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‘Sex #2:’ Advance Comic Book Review

Sex 2


Sex 2The heroes have lost.

Comic book publishers now repeat this same story: superheroes not only fight a never-ending battle, but they fight a victory-less battle marked by perpetual moral defeat. The proof lies in the fact that month after month, issue after issue, a new villain or familiar foe rises up once again. Their dastardly plans might be foiled for now, but they will return again, stronger and more deadly. Next time, they just might claim a loved one as a casualty. The victory of good over evil is short-lived and meaningless. The very fact that a new story needs to be published every month has led to this overall theme within the stories themselves, and now the heroes are in on the nihilism.

This is the world of Sex, Joe Casey’s tale of megapolis Saturn City and the retired superhero Simon Cooke, a.k.a. The Armored Saint, who suffered unimaginable personal loss at the death of his confidante, Quinn. Returning home from a seven-month exile, he resembles a Tony Stark who has decided to lose himself within Sin City, all for the sake of finding what kind of possible lives and pleasures he missed out on while acting as dedicated do-gooder.

Issue #2, “Wunderbare Chancen,” picks up right where the first ended. Simon’s tour of the senses starts at a hotel high-rise brothel that caters to every orgy imaginable. He discovers, rather embarrassingly, that the proprietor is none other than his old nemesis/romantic interest Annabelle Lagravenese, formerly the Shadow Lynx. As the second issue opens, Annabelle is curious whether he’s pulling a sting operation on her establishment or really looking for a thrill. Since she can’t be a supervillain without a superhero, she’s back to the job she knows best. She’s a tease who enjoys the reversal of welcoming a hero into her world.

The other villain who feels lost without The Armored Saint is the underworld kingpin The Old Man. He’s a wrinkled Prune Face/Yellow Bastard that used to use his battles with the Saint to exert his dominance over his criminal empire. Yet again, with no superhero, it’s difficult for him to prove he’s the top supervillain. Then, there are the Alpha Brothers, Cha Cha and Dolph, who are plotting the best way to climb the crime ladder in The Saint’s absence (and, for all intents and purposes, act ambiguous enough in their affection that the reader assumes they sleep with each other between panels).

Finally, there’s Keenan Wade, a street smart kid who keeps tabs on illegal operations and still fights the good fight, or profits by it. We can infer that he may have served as Robin to The Armored Saint’s Batman, and now a sidekick without a superhero lacks guidance with the fight that is left in him.

The whole cast of characters are missing the superhero from their life, like a missing partner in a tango or a tryst. Sex is a fitting title, because the story is about longing for fulfillment. It is also about sex. I mean, lots of sex. Lots. Especially in this issue. Annabelle guides Simon through the orgy-tastic Community Lounge at her hotel. The Old Man murders his hooker before she even gets a chance to stand. Another completely nude escort awaits Simon at his penthouse, pre-paid and instructed to fulfill his every desire. Is she from Annabelle? Is she from Simon’s leering lawyer, Warren Azoff? Or from someone else? When he turns her away, a mysterious caller warns that serious repercussions shall follow.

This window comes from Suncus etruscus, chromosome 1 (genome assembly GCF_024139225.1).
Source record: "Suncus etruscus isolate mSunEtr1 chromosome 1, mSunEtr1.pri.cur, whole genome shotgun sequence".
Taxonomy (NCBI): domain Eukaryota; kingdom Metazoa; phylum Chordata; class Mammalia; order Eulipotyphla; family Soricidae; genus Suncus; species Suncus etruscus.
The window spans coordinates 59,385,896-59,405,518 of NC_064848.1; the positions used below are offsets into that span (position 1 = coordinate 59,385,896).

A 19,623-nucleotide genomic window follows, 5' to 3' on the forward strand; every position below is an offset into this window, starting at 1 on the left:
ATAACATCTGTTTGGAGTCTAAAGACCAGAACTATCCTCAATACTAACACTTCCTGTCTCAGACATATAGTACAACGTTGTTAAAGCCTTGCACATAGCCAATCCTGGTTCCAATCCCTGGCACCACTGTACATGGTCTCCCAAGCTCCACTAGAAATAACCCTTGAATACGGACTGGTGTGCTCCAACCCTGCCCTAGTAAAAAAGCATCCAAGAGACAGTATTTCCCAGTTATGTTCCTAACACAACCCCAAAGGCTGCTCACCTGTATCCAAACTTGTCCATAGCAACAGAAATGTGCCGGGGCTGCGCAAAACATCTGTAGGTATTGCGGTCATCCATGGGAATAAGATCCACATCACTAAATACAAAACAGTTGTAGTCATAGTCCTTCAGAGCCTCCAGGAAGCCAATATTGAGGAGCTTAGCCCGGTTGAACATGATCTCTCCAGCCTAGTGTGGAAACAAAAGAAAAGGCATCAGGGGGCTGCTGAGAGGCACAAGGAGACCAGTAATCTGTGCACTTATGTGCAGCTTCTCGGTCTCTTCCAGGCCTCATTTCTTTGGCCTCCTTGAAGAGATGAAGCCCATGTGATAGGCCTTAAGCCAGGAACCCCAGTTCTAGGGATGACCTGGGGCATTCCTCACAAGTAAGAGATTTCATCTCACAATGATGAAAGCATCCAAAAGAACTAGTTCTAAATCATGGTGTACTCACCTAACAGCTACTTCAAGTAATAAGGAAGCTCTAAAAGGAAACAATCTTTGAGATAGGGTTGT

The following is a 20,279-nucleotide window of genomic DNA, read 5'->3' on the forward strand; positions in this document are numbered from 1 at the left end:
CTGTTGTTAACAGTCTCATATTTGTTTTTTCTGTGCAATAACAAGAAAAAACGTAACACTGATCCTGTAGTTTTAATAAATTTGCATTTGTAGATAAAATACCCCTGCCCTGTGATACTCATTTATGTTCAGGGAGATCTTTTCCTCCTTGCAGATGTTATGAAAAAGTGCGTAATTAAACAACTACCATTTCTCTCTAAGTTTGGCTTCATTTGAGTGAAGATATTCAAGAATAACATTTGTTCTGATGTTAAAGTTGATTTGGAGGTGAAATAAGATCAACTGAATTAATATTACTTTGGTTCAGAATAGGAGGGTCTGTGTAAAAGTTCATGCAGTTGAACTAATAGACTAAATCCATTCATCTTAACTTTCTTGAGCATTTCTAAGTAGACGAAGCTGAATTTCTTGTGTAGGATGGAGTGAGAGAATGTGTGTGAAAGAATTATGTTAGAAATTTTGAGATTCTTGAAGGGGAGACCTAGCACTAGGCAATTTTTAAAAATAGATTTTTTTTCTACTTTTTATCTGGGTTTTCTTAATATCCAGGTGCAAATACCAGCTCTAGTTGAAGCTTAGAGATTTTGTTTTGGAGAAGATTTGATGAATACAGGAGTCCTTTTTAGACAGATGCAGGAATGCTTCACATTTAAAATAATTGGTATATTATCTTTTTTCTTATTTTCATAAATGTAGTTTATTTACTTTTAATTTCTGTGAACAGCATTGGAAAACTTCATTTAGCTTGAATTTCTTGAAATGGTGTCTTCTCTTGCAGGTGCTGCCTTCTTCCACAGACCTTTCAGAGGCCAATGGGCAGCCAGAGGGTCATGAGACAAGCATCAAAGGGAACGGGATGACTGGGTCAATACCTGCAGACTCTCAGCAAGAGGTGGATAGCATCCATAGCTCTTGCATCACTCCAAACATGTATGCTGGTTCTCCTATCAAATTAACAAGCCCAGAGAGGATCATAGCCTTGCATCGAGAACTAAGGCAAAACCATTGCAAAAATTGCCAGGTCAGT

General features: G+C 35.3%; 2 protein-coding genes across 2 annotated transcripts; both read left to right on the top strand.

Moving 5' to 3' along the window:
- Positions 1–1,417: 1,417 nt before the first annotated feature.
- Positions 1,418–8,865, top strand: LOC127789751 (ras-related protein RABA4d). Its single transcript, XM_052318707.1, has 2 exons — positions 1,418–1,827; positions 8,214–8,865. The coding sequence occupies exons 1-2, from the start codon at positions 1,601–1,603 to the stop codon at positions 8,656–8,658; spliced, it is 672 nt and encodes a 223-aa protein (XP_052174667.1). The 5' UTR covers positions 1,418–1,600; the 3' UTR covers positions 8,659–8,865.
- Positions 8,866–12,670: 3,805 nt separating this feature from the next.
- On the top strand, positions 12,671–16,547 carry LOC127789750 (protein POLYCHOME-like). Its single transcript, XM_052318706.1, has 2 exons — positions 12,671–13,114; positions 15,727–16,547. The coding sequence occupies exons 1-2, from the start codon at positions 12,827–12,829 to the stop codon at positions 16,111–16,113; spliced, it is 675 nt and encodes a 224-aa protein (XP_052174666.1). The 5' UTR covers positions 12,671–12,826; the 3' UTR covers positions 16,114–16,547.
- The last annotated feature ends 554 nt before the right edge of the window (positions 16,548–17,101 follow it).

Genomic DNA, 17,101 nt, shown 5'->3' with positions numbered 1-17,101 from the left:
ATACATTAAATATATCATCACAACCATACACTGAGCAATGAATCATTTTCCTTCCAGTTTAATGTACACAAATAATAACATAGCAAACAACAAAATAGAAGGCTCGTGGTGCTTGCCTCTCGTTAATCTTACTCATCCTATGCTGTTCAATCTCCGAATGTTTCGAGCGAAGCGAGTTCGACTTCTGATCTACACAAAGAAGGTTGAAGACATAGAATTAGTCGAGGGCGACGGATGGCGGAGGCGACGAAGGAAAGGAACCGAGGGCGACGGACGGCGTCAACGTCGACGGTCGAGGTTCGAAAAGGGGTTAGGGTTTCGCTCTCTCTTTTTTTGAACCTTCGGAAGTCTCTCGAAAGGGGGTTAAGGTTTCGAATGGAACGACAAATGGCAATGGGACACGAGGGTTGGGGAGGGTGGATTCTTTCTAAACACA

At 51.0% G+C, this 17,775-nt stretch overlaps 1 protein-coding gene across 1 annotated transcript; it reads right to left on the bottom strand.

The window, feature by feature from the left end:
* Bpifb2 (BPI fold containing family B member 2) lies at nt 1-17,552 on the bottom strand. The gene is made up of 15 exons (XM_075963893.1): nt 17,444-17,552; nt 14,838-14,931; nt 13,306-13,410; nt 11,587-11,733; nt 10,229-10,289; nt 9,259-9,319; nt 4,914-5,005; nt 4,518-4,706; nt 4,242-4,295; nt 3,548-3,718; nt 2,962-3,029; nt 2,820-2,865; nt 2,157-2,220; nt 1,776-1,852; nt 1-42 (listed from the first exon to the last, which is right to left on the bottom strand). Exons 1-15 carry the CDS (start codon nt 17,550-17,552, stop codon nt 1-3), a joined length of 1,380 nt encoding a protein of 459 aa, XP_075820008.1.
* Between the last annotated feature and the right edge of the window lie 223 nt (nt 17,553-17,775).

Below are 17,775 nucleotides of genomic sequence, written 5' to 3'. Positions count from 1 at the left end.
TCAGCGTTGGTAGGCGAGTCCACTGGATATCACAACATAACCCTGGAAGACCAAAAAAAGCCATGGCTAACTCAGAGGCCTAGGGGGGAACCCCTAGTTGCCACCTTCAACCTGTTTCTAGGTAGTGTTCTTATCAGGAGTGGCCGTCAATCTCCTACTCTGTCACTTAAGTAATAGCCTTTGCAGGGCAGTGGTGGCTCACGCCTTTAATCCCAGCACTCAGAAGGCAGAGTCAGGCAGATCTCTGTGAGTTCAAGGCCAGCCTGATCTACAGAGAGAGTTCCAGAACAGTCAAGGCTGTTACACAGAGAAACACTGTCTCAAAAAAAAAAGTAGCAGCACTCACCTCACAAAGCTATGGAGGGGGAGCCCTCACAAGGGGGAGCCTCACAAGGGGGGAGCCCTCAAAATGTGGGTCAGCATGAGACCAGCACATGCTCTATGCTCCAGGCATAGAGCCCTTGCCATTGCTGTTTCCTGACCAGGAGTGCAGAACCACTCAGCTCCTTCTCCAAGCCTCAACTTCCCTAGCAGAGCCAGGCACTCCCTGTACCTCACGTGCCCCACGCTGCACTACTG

What dark forces gather in the Saturn City shadows? Will Simon continue his descent or come out of retirement?

Artist Piotr Kowalski takes a cue from Dave Gibbons and illustrates the story in a deceptively mainstream style. The pages aren’t filled with the hard Frank Miller silhouettes and shadows. The faces, bodies, and cityscapes are clean, even colorful. You wouldn’t picture this artwork in an adult comic. It reminded me of how Y: The Last Man laid out its mature tale in easily acceptable artwork.

Casey follows the route of the slow burn. He’s setting a specific tone. Saturn City has a seedy upper crust and underbelly. The wonderfully subtle set-up he used in the first few pages of the first issue continue here, but I’m not sure how long that will sustain a title.

I wish the story’s direction was much more clear. I know the world well enough, but what is the engine that will drive the story issue after issue? What hopefully follows next is a spark that will sets it in motion. The engine might be, “Will Simon break his numbness with a new exploration?” “Who is threatening Simon?” “Will The Armored Saint return?” I’m guessing no, The Armored Saint will not return. I can’t imagine resurrecting a superhero into this story and making it sustain the same tone. It reads like a crime noir, not a superhero story.

Besides, Simon knows he’s already lost. Like I said before, this hero is in on the nihilism. Resurrections do not seem to exist in the world of Sex. Erections, on the other hand . . .

If you like Brian Azzarello, Blade Runner, or just plain banging, you might dig Sex.

Strongly recommended for mature readers.




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